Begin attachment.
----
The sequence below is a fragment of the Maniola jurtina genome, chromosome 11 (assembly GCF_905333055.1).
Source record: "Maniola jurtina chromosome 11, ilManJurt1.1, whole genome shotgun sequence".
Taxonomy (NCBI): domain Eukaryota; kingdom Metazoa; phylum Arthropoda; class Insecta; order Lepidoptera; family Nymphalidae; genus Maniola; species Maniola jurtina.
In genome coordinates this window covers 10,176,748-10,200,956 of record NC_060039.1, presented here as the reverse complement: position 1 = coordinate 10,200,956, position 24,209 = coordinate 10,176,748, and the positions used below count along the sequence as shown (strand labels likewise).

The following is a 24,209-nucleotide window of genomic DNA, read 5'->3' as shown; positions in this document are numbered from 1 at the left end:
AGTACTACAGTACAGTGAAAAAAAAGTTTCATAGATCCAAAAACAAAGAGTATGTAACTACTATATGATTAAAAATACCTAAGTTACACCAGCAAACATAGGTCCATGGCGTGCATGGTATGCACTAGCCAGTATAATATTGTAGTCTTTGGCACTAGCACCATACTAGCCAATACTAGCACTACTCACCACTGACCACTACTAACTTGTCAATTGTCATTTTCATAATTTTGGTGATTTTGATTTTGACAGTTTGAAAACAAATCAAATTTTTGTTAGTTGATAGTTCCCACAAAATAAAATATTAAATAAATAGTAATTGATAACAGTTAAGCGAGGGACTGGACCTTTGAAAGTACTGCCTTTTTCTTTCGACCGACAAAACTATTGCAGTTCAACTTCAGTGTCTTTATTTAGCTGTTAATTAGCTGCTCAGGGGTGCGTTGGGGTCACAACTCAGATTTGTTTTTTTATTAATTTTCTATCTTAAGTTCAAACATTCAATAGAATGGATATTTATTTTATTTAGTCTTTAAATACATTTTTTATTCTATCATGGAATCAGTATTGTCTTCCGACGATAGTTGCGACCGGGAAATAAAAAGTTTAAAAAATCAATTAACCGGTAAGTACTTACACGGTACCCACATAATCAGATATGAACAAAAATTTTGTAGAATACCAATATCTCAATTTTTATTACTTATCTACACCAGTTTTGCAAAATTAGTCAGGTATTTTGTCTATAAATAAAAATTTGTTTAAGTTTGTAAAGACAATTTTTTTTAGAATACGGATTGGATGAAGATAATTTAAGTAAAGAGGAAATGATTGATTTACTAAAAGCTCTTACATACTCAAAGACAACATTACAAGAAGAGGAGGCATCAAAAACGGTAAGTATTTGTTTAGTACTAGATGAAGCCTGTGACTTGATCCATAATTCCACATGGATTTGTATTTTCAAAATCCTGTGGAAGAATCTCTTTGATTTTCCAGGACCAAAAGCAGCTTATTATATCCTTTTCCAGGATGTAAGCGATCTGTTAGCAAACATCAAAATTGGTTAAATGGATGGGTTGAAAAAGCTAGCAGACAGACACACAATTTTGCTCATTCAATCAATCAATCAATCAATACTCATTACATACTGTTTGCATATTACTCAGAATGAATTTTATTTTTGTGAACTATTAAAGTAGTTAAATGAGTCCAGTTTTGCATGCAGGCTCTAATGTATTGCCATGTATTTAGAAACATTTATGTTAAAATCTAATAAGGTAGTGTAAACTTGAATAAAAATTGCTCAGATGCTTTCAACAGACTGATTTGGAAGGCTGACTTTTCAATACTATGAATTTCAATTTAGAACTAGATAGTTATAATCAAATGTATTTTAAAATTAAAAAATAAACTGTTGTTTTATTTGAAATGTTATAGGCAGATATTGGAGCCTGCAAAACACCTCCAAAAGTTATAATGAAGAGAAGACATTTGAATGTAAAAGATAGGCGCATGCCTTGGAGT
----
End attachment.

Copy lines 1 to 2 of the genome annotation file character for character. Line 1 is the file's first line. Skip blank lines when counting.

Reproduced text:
The sequence below is a fragment of the Maniola jurtina genome, chromosome 11 (assembly GCF_905333055.1).
Source record: "Maniola jurtina chromosome 11, ilManJurt1.1, whole genome shotgun sequence".